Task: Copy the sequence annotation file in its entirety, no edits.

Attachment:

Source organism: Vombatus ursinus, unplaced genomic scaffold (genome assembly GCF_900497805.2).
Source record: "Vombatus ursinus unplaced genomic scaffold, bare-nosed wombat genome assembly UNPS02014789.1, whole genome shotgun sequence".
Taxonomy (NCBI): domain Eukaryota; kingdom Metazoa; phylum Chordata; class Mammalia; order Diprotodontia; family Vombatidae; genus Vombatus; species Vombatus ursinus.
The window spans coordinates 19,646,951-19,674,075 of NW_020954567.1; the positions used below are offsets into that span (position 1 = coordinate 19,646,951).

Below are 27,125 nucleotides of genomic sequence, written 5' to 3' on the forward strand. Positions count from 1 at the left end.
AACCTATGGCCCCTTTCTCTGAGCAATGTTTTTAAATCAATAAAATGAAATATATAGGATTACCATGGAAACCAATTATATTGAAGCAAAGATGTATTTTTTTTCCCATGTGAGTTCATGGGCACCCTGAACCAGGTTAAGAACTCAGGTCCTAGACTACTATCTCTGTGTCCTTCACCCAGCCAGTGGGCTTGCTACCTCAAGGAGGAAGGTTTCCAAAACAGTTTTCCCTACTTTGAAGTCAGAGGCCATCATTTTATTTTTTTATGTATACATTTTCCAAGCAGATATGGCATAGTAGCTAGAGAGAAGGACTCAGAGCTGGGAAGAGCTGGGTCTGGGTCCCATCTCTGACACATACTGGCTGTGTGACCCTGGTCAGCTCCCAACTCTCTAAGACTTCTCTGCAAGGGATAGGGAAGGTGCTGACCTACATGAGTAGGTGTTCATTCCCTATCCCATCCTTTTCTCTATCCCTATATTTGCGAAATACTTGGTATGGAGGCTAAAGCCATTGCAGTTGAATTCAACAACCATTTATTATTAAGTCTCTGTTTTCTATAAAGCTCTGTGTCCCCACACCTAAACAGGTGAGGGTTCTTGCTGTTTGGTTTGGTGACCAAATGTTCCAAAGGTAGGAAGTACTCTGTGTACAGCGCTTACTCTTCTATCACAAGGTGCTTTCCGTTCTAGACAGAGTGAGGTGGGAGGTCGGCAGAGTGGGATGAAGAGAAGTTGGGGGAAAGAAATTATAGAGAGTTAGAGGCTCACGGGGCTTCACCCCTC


Source organism: Vombatus ursinus, unplaced genomic scaffold (genome assembly GCF_900497805.2).
Source record: "Vombatus ursinus unplaced genomic scaffold, bare-nosed wombat genome assembly UNPS02014789.1, whole genome shotgun sequence".
Taxonomy (NCBI): domain Eukaryota; kingdom Metazoa; phylum Chordata; class Mammalia; order Diprotodontia; family Vombatidae; genus Vombatus; species Vombatus ursinus.
The window spans coordinates 19,646,951-19,674,075 of NW_020954567.1; the positions used below are offsets into that span (position 1 = coordinate 19,646,951).

Below are 27,125 nucleotides of genomic sequence, written 5' to 3' on the forward strand. Positions count from 1 at the left end.
AACCTATGGCCCCTTTCTCTGAGCAATGTTTTTAAATCAATAAAATGAAATATATAGGATTACCATGGAAACCAATTATATTGAAGCAAAGATGTATTTTTTTTCCCATGTGAGTTCATGGGCACCCTGAACCAGGTTAAGAACTCAGGTCCTAGACTACTATCTCTGTGTCCTTCACCCAGCCAGTGGGCTTGCTACCTCAAGGAGGAAGGTTTCCAAAACAGTTTTCCCTACTTTGAAGTCAGAGGCCATCATTTTATTTTTTTATGTATACATTTTCCAAGCAGATATGGCATAGTAGCTAGAGAGAAGGACTCAGAGCTGGGAAGAGCTGGGTCTGGGTCCCATCTCTGACACATACTGGCTGTGTGACCCTGGTCAGCTCCCAACTCTCTAAGACTTCTCTGCAAGGGATAGGGAAGGTGCTGACCTACATGAGTAGGTGTTCATTCCCTATCCCATCCTTTTCTCTATCCCTATATTTGCGAAATACTTGGTATGGAGGCTAAAGCCATTGCAGTTGAATTCAACAACCATTTATTATTAAGTCTCTGTTTTCTATAAAGCTCTGTGTCCCCACACCTAAACAGGTGAGGGTTCTTGCTGTTTGGTTTGGTGACCAAATGTTCCAAAGGTAGGAAGTACTCTGTGTACAGCGCTTACTCTTCTATCACAAGGTGCTTTCCGTTCTAGACAGAGTGAGGTGGGAGGTCGGCAGAGTGGGATGAAGAGAAGTTGGGGGAAAGAAATTATAGAGAGTTAGAGGCTCACGGGGCTTCACCCCTC